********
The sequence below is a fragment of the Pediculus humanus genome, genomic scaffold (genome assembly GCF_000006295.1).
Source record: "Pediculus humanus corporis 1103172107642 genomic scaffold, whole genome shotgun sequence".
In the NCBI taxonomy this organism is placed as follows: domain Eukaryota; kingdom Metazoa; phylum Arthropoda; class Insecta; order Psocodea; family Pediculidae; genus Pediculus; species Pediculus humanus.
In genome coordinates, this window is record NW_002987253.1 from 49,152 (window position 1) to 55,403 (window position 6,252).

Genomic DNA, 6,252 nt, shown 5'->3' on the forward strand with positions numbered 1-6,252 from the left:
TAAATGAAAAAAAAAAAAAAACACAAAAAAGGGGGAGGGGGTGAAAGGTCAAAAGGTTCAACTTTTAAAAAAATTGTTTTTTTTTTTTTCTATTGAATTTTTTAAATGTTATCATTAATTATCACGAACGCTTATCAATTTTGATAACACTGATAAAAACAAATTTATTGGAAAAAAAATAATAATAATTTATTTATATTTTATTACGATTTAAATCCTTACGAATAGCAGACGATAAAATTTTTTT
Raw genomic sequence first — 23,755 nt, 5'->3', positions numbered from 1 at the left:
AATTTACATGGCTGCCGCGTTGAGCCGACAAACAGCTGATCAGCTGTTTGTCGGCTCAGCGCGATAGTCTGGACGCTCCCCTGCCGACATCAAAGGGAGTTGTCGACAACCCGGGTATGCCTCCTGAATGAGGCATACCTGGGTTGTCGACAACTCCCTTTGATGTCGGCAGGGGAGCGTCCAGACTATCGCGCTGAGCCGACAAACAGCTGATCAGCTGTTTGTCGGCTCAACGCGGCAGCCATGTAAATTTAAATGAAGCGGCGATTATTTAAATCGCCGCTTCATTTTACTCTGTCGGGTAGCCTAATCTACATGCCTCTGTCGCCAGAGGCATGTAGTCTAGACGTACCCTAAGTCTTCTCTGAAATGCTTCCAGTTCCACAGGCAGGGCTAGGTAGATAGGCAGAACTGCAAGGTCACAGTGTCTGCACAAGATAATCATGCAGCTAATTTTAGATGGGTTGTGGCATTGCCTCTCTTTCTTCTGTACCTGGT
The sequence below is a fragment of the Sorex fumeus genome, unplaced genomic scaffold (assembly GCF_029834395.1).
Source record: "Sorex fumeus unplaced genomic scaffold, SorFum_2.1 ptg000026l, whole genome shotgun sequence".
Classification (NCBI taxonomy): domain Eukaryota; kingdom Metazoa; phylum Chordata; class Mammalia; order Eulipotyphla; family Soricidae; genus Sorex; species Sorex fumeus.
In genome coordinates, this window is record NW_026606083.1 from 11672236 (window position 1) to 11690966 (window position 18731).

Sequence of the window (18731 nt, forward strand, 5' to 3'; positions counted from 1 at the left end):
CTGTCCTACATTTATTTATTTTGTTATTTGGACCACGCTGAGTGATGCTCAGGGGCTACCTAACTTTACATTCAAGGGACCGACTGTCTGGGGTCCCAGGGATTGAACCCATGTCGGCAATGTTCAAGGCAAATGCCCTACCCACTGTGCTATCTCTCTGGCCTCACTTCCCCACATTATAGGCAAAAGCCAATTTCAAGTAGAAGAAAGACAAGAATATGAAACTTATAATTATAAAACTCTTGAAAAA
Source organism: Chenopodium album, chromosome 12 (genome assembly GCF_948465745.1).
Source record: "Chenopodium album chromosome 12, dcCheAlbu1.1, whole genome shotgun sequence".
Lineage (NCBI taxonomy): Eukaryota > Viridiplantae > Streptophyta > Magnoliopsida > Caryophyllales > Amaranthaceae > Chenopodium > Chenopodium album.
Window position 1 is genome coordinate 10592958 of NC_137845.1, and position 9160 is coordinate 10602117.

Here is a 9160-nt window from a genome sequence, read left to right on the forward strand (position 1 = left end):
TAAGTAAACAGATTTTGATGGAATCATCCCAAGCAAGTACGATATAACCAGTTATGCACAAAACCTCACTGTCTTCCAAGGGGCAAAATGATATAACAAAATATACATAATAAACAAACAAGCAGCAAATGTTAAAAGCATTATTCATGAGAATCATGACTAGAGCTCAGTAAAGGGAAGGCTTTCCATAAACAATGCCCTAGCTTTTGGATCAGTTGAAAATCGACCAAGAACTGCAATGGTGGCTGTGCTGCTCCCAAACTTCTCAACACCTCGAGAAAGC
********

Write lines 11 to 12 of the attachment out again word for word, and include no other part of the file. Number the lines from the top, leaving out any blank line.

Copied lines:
Classification (NCBI taxonomy): domain Eukaryota; kingdom Metazoa; phylum Chordata; class Mammalia; order Eulipotyphla; family Soricidae; genus Sorex; species Sorex fumeus.
In genome coordinates, this window is record NW_026606083.1 from 11672236 (window position 1) to 11690966 (window position 18731).